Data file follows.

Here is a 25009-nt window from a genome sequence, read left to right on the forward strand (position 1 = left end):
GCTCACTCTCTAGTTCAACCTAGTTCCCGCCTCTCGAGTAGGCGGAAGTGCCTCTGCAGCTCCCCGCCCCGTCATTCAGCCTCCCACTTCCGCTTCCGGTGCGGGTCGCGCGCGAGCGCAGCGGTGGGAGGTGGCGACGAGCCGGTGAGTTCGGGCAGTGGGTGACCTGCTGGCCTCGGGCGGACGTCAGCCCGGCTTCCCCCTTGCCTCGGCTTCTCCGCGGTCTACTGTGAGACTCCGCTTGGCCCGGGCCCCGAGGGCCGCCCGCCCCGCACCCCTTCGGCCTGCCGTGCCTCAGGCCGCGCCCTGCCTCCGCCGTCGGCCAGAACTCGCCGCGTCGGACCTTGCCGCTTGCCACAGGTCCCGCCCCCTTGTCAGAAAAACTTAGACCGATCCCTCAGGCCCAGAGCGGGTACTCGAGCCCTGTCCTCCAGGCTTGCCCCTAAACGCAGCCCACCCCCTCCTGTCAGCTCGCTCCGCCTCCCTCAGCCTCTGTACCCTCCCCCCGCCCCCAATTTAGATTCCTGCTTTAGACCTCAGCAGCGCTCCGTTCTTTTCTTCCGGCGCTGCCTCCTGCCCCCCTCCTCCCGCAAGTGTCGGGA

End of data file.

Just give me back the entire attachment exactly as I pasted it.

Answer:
Here is a 25009-nt window from a genome sequence, read left to right on the forward strand (position 1 = left end):
GCTCACTCTCTAGTTCAACCTAGTTCCCGCCTCTCGAGTAGGCGGAAGTGCCTCTGCAGCTCCCCGCCCCGTCATTCAGCCTCCCACTTCCGCTTCCGGTGCGGGTCGCGCGCGAGCGCAGCGGTGGGAGGTGGCGACGAGCCGGTGAGTTCGGGCAGTGGGTGACCTGCTGGCCTCGGGCGGACGTCAGCCCGGCTTCCCCCTTGCCTCGGCTTCTCCGCGGTCTACTGTGAGACTCCGCTTGGCCCGGGCCCCGAGGGCCGCCCGCCCCGCACCCCTTCGGCCTGCCGTGCCTCAGGCCGCGCCCTGCCTCCGCCGTCGGCCAGAACTCGCCGCGTCGGACCTTGCCGCTTGCCACAGGTCCCGCCCCCTTGTCAGAAAAACTTAGACCGATCCCTCAGGCCCAGAGCGGGTACTCGAGCCCTGTCCTCCAGGCTTGCCCCTAAACGCAGCCCACCCCCTCCTGTCAGCTCGCTCCGCCTCCCTCAGCCTCTGTACCCTCCCCCCGCCCCCAATTTAGATTCCTGCTTTAGACCTCAGCAGCGCTCCGTTCTTTTCTTCCGGCGCTGCCTCCTGCCCCCCTCCTCCCGCAAGTGTCGGGA